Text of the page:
The other day, I went to the local nursery to pick up a few stalks of "Lucky Bamboo" Dracaena sanderiana. Yes, it's only January, and that's how strung-out I was for the sight of some greenery.
Stuck in a water-filled bowl of pebbles, these shoots would almost have you believing that they actually bamboo . . . or at least a real plant. As long as I change their distilled water weekly and keep them out of direct sunlight, they carry on their charade admirably.
On the way out of the nursery clutching my bag of lucky bamboo shoots, I noticed that the ground was covered with leftover Christmas tree branches. Since we were on the road during the holiday season, there's no tree this year to harvest for winter mulch. I'm not adverse to clipping away at our neighbors' discarded trees on trash day, but this opportunity was so much more dignified. I filled the car trunk with pine boughs and happily drove home.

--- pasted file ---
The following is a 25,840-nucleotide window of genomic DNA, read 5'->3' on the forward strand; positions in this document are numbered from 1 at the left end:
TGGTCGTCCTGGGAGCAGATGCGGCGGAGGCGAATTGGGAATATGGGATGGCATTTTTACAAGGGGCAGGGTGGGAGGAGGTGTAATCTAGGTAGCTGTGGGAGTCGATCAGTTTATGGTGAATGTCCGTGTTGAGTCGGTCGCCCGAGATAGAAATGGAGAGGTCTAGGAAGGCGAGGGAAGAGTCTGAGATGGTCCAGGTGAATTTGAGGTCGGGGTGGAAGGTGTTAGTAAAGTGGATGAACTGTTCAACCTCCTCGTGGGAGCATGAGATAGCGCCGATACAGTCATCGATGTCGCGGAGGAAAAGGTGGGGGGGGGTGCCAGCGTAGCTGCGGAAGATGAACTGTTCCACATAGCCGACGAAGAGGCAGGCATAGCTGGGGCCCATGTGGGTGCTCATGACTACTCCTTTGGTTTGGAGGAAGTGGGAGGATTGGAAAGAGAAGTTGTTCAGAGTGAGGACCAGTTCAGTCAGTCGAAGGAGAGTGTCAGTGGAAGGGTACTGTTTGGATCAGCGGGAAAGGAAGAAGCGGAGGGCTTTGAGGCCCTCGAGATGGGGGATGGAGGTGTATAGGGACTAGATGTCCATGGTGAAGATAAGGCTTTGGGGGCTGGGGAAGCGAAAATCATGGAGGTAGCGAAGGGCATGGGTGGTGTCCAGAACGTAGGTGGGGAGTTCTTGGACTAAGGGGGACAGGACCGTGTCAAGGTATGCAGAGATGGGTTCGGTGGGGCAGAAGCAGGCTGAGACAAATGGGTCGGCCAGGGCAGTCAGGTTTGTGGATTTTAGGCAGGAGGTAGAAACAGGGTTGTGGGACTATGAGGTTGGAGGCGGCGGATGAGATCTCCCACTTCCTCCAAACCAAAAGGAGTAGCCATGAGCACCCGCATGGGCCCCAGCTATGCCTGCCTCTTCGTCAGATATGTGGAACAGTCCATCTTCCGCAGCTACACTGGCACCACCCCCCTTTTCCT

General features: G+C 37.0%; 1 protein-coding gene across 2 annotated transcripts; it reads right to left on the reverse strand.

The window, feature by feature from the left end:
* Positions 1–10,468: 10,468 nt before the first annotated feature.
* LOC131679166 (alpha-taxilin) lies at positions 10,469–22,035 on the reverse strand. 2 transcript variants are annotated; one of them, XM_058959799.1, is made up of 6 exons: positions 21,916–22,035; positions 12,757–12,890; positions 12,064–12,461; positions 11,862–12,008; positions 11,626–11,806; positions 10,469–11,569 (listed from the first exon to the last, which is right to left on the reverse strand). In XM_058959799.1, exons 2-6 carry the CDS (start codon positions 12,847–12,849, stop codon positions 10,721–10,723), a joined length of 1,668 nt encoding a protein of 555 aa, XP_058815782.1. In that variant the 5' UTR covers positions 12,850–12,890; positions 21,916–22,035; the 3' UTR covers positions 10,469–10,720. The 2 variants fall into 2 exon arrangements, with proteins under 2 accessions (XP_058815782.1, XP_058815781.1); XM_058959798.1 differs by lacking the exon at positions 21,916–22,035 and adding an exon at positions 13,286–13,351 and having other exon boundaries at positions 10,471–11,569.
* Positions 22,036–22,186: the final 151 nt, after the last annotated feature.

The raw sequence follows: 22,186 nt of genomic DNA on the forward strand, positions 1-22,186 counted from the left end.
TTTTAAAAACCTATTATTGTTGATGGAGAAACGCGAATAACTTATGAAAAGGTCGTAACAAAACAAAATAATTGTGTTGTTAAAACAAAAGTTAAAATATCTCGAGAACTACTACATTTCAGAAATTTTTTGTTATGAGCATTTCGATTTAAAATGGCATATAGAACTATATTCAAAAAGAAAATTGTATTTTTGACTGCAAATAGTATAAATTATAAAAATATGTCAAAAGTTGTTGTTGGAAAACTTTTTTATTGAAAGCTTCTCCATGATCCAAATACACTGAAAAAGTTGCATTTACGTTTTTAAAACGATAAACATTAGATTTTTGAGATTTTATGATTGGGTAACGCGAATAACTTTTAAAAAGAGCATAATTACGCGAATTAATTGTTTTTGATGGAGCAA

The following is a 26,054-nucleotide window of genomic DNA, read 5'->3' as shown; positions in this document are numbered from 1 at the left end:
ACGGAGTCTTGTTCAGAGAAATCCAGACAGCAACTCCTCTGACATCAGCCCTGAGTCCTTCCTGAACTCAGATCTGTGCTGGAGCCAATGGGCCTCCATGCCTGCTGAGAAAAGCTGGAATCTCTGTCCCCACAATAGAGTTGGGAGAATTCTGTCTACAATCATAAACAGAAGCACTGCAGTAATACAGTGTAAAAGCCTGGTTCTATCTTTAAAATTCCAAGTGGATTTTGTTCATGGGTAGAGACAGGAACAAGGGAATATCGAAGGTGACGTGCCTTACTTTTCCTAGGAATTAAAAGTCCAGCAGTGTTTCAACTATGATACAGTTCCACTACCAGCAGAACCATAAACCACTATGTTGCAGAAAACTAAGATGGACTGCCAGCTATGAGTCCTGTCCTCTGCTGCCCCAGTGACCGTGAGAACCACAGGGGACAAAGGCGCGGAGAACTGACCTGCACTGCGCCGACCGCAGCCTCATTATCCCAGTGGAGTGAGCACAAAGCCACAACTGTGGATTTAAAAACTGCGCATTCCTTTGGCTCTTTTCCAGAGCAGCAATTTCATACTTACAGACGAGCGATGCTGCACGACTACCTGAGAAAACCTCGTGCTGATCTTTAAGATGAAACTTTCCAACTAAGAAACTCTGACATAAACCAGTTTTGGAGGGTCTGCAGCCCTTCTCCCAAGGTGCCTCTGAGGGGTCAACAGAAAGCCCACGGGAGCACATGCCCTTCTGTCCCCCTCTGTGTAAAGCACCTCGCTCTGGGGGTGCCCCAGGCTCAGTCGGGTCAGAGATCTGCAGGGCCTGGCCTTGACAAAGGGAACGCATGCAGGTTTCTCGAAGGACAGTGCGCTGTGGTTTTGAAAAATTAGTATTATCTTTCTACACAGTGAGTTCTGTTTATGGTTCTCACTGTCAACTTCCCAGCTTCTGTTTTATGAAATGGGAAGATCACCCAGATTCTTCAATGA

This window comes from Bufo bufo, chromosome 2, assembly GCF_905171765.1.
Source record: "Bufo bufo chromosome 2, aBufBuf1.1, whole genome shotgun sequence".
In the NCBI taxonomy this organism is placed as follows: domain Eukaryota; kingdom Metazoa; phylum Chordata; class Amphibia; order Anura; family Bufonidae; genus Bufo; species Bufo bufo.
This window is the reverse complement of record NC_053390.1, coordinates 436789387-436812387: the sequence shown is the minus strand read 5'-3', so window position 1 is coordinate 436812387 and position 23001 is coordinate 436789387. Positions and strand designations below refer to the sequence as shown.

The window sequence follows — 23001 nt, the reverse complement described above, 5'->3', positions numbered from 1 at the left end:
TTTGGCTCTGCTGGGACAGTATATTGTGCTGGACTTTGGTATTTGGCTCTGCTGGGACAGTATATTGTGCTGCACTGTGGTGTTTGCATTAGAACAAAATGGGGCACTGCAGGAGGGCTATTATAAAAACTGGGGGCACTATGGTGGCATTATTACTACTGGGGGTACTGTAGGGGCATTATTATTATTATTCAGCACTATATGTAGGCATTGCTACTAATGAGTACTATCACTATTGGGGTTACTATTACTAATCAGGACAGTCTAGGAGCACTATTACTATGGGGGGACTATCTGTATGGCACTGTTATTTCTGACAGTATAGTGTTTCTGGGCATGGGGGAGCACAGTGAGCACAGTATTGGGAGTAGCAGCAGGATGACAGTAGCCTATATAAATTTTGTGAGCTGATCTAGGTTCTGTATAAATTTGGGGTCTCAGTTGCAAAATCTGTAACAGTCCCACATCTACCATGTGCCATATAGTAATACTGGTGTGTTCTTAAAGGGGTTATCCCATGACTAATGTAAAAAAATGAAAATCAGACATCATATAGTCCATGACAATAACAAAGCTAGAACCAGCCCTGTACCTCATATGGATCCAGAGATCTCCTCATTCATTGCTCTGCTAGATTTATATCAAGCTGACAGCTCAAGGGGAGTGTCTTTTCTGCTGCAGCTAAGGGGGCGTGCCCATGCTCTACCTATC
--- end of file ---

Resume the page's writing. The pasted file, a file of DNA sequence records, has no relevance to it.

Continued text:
I like to wait until after Christmas to lay down mulch. The ground has to be frozen in order for the mulch to create a micro-climate that protects against the freeze-thaw cycle. And voles and mice will set up housekeeping in a cosy pile of mulch if the season's warm--without so much as a thank-you for the home delivery of tasty roots and stems. Unfortunately, during the few days between bringing home the branches and tucking them around, we've had our January thaw. The temperature has risen to the 50s, the snow is melting, and the air is balmy. Winter weather is forecast to return in a day or two.
So maybe I really will need some luck in order for this mulch to do its job. Good that I went for that bamboo after all.